Home Art Osun Osogbo Festival: Susanne Wenger’s memorial lecture challenges theories of gender imbalances

Osun Osogbo Festival: Susanne Wenger’s memorial lecture challenges theories of gender imbalances


By Shakirudeen Bankole, (who was in Osogbo)

IN remembrance of her memory and the tremendous contributions she made towards the preservation of the Osun Osogbo Sacred Grove and the Yoruba Cultural Museum, traditional religionists and culture advocates on Thursday, August 10, 2022, converged for the 2022 Annual Memorial Lecture of the late culture activist and priestess, Susanne Wenger (MFR).

Popularly known as Adunni Olorisa, Wenger’s singular efforts were responsible for the protection of the Osun Sacred Grove and the Museum from the encroachment of land developers, leading to the ultimate adoption of the place as a World Cultural Heritage Site by the United Nations Education, Science and Cultural Organisation (UNESCO).

Osun Osogbo Grove warehouses, among others, the Shrine of the river, which serves as a permanent abode for the Osun River Goddess, reputed for her love, compassion and provisions for all her devotees and admirers.

Every year, the Goddess is appeased and celebrated, in gratitude for her magnanimity.

The celebration usually takes about two months, climaxing with the convergence of over 500,000 worshippers – including visitors from across the world – at the Shrine, where they pray and make new wishes and go home with the water from the river for healing purposes.

The sculpture at the shrine was an image of a mermaid, opening her two arms wide open, a gesture that symbolizes her provision of refuge to whoever runs to her for safety and needs.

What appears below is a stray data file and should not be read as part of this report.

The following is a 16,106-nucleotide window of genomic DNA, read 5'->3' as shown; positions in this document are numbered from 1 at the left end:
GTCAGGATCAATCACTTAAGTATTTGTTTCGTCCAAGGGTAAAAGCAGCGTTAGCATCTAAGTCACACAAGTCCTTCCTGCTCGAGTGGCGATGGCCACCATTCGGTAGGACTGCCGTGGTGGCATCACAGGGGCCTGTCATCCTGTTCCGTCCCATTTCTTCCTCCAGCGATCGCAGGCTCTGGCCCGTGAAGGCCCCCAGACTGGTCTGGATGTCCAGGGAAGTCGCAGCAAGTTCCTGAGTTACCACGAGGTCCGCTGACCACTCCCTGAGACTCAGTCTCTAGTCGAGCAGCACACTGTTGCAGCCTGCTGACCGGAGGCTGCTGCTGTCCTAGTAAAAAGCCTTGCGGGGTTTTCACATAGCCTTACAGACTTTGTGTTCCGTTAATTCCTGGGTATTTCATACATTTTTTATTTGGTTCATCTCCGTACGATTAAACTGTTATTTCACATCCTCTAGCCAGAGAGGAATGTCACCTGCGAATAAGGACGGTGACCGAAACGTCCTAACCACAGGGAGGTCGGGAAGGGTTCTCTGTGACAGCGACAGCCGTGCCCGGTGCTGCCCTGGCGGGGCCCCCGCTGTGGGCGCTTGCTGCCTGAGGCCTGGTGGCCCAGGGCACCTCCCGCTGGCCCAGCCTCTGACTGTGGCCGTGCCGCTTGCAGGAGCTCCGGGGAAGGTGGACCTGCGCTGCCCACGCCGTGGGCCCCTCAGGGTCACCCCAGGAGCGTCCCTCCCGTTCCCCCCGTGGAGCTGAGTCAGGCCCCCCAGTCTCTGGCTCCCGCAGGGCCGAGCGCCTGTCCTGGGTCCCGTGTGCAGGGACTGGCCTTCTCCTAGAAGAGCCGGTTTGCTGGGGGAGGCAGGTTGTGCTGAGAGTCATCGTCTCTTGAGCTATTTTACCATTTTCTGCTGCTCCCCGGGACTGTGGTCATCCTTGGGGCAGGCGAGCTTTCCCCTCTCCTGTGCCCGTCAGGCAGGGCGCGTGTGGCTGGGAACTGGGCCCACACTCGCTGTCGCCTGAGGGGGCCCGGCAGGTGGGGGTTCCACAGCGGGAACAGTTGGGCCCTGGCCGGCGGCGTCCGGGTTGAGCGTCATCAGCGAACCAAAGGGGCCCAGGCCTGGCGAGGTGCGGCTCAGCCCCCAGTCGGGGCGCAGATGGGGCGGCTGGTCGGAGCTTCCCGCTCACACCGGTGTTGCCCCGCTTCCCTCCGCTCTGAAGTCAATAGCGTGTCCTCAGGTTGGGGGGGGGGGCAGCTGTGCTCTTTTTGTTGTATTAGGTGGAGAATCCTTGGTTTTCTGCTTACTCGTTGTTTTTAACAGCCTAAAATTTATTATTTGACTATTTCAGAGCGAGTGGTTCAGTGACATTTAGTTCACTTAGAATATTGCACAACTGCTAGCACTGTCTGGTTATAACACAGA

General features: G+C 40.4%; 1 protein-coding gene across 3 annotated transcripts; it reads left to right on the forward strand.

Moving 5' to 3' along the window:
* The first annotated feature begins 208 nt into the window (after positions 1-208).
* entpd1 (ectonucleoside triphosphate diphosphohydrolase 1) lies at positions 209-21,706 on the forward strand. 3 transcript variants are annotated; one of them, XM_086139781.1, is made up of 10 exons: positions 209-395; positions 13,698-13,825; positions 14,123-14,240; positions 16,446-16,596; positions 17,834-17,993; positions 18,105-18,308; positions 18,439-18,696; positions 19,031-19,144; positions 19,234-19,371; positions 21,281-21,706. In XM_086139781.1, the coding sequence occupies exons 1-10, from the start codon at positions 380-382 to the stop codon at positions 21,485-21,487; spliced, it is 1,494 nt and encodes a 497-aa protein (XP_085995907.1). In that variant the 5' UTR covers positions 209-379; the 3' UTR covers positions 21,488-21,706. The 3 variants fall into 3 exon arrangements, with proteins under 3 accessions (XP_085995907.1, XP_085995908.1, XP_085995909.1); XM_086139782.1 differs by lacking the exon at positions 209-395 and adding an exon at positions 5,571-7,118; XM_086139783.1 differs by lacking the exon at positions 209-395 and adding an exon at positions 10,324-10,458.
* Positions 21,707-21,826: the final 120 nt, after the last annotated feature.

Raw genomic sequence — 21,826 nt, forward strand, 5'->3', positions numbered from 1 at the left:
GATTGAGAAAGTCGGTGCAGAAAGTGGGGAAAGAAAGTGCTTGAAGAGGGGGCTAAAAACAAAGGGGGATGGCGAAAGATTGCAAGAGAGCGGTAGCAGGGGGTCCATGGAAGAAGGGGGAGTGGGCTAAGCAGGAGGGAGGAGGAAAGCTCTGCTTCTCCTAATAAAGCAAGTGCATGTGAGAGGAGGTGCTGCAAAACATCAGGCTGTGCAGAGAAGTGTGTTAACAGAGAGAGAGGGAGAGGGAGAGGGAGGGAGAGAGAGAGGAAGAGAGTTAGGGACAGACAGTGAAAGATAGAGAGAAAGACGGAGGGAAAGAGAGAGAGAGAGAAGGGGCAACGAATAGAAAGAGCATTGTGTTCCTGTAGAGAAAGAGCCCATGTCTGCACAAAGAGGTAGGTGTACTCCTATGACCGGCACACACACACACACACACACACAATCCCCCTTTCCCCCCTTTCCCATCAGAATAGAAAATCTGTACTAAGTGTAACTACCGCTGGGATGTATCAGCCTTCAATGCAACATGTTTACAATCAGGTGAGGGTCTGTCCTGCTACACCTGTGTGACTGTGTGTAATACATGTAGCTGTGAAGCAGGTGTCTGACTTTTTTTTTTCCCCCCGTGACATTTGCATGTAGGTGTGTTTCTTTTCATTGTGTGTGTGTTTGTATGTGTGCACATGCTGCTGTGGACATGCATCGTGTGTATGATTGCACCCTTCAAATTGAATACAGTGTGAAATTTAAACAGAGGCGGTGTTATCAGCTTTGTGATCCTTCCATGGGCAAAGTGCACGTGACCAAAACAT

The highest point of the months-long celebration is the physical appearance of the Goddess to the Initiates and selected Devotees, signaling the successful acceptance of the appeasements and dawn of a glorious time ahead.

The grove also serves as a safe house for mystical arts, sculptures, exotic wildlife animals, and cultural embellishments, whose protection was vigorously fought for by Adunni Olorisa, prompting the then Military Governor of the Old Oyo State, Brigadier-General Adekunle Ishola Olurin, to promulgate a Decree, prohibiting poaching and urbanization within the premises of the grove.

This year’s memorial lecture, held at the palace of the Ataoja of Osogbo, His Royal Highness, Oba Jimohn Abidemi Olanipekun, who was in attendance himself, attracted crème-de-la-crème in the Nigeria’s cultural heritage space, including leaders of government parastatals, ministries, and agencies, local and international culture promoters and tourists.

The event was organised by the National Commission for Museums and Monument, Osogbo Branch, under the leadership of the Curator and Site Manager, Mr. Adekunle Olatunji Fatai, with the local organizing committee headed by Mrs. Toyin Ajayi.

The theme of the lecture was “Women and Leadership: An inspiration from Susanne Wenger,” and the paper was delivered by an African-American scholar, Efunsade Onifade, who said the crux of her lecture was “self-discovery for the women.”

Onifade, a Post-Doctoral Degree Student, focusing on African Culture and Tradition, said the greatest gift Olodumare (God)Has bestowed unto mankind was the creation of the women.

She said without women, existence would not only be meaningless, but nonexistence, as the gender plays an oxygenating role to coexistence.

Unfortunately, however, according to her, the same gender is being subjected to unjust discrimination across the world, making it difficult for most of them to attain their potentials and contribute meaningfully to life.

She said if one observes critically, the intent for all creation, the existential value and the purposes of each creation, one would realise the importance of treating all creation fairly, justly and with equal appreciation.

According to her, “ even if the Yoruba Epistemology doesn’t say for a fact that the entire 16 Orunmila that descended from Heaven are male, we still need to do well enough to give the women their right of place in our society.”